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ABC News takes first story from JMSC

ABC News in New York has accepted its first story from JMSC Master of Journalism student Lorea Solabarrieta.

ABC News in New York has accepted its first story from JMSC Master of Journalism student Lorea Solabarrieta.

White Collar Fight Nights looks at the tale of Hong Kong’s bankers that box and lawyers with a left hook — white collar workers who trade and do business all day then fight at night.

abchorizonal Lorea was struck by the story while doing Rob McBride’s Video News Production class last semester. She directed and produced the piece, visiting the gym where the hot shots train and cutting together interviews with fight footage. MJs Li Li and Cleo Chen helped Lorea with the camerawork.

“Hong Kong is a financially driven city. It’s interesting to find financial professionals who are doing something other than making money. I think ABC is interested because it’s a quirky, good news story about the recovery from the financial crisis. On top of this, it shows an expatriate view of Hong Kong that American audiences can identify with — the boxers are predominantly Caucasian men.”

The JMSC’s Director of Broadcasting, Jim Laurie, who worked at ABC for more than 20 years, knows the key to successful journalism is pitching to the audience.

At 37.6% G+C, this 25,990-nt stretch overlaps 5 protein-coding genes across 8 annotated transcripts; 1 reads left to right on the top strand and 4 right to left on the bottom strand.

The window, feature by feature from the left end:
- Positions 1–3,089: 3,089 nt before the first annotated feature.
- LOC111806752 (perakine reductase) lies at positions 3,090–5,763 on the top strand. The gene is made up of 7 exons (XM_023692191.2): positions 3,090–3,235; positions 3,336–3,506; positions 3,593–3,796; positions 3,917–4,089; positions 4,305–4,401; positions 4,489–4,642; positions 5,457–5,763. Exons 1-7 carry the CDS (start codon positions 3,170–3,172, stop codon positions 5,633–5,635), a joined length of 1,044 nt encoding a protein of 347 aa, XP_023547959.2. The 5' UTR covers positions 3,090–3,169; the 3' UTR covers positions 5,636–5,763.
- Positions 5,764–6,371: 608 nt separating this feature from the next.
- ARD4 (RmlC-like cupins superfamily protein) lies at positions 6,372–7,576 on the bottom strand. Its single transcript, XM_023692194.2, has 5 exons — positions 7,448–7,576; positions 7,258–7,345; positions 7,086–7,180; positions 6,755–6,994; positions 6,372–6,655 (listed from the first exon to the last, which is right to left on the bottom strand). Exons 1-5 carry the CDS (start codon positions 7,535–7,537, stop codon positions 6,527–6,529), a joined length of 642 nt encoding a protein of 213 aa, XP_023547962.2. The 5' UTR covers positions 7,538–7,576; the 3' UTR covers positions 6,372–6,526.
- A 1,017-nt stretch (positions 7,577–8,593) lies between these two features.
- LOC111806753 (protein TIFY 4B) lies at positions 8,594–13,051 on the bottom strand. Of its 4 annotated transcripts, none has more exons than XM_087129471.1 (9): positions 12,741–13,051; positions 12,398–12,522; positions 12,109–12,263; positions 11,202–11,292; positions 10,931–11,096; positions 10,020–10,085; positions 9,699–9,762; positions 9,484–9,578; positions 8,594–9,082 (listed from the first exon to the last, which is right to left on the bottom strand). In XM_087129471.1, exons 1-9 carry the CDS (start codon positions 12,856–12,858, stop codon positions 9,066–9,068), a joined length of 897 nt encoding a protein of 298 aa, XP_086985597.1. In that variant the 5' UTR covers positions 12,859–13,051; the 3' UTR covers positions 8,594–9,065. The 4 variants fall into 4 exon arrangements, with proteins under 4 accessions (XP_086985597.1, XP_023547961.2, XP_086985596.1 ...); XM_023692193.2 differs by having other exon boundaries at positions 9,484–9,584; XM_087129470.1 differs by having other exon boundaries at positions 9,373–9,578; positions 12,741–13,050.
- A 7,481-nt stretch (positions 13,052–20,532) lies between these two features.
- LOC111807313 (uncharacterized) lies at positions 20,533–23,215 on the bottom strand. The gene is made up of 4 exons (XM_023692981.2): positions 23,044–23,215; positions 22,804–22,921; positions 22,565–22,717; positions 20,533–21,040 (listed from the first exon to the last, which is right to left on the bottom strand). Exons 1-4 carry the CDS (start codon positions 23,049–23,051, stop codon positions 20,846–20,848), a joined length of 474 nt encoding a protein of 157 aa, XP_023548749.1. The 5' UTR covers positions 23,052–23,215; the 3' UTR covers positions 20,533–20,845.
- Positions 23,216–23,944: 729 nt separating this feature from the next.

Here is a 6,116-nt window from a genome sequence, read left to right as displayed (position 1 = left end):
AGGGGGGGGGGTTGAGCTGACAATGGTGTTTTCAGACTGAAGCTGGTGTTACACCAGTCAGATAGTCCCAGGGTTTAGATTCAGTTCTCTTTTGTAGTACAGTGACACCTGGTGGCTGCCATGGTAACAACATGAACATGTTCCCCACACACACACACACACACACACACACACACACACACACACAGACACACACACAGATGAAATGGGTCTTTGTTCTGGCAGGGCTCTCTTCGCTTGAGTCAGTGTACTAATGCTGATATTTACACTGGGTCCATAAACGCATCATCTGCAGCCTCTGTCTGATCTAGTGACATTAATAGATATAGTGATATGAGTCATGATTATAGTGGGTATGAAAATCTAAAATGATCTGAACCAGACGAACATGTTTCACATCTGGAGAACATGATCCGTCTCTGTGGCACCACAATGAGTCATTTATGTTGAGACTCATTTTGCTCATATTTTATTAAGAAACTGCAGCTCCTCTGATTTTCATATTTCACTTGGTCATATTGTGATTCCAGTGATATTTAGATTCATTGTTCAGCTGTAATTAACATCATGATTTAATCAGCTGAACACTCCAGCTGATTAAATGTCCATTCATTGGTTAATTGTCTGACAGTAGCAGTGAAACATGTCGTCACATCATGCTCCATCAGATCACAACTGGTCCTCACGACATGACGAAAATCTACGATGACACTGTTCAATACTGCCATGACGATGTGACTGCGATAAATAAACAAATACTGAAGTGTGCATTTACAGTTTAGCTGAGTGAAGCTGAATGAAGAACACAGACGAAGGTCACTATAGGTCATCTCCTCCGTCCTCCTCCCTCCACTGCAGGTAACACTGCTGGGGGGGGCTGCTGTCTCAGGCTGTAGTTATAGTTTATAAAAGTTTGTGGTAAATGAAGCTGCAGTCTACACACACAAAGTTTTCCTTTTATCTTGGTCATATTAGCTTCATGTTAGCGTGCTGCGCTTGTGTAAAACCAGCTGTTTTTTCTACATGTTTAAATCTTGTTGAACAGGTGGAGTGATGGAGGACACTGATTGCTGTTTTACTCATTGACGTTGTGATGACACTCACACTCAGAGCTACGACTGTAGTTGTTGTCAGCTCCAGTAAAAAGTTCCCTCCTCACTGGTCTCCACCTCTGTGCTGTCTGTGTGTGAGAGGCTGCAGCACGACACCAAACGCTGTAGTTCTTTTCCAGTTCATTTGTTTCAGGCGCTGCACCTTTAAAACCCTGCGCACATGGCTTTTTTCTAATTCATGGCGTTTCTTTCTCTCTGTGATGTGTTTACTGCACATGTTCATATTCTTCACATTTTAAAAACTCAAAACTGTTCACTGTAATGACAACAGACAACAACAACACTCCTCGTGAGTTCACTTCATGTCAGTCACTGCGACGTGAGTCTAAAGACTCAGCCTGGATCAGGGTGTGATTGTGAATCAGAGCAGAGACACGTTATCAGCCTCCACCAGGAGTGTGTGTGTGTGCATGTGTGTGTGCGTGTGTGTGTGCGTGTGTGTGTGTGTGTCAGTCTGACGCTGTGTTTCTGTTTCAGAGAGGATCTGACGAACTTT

“North Americans have a different view of Asians to us. If you ever get into this business, you’ll be doing the same thing — it’s all about doing stories that appeal to the target audience.”

Lorea is one of 12 students from the JMSC contributing to ABC News on Campus Programme as roving reporters. They have set up an on-campus bureau which is run by BJ student Liyi Chen and MJ student Zela Chin.

Lorea has a background in both finance and sport; she has a degree in Sport Science and English Literature from Loughborough University and she presents business and financial news for the English-language channel of the Japanese cable broadcaster, NHK World.

“Sport is a popular medium for television and has great visuals. I have a sports background so this is something that is close to my heart.”

She has just finished cutting the story from five minutes to the three minute piece ABC has requested. The original script was rewritten for ABC to have more of a human interest focus.

“I am elated that this is going to be shown on a major American network. It’s a first for me and has given me a lot of confidence as a video journalist. For me, being from Hong Kong, this is a real achievement. I’m really grateful to ABC for giving us this opportunity.”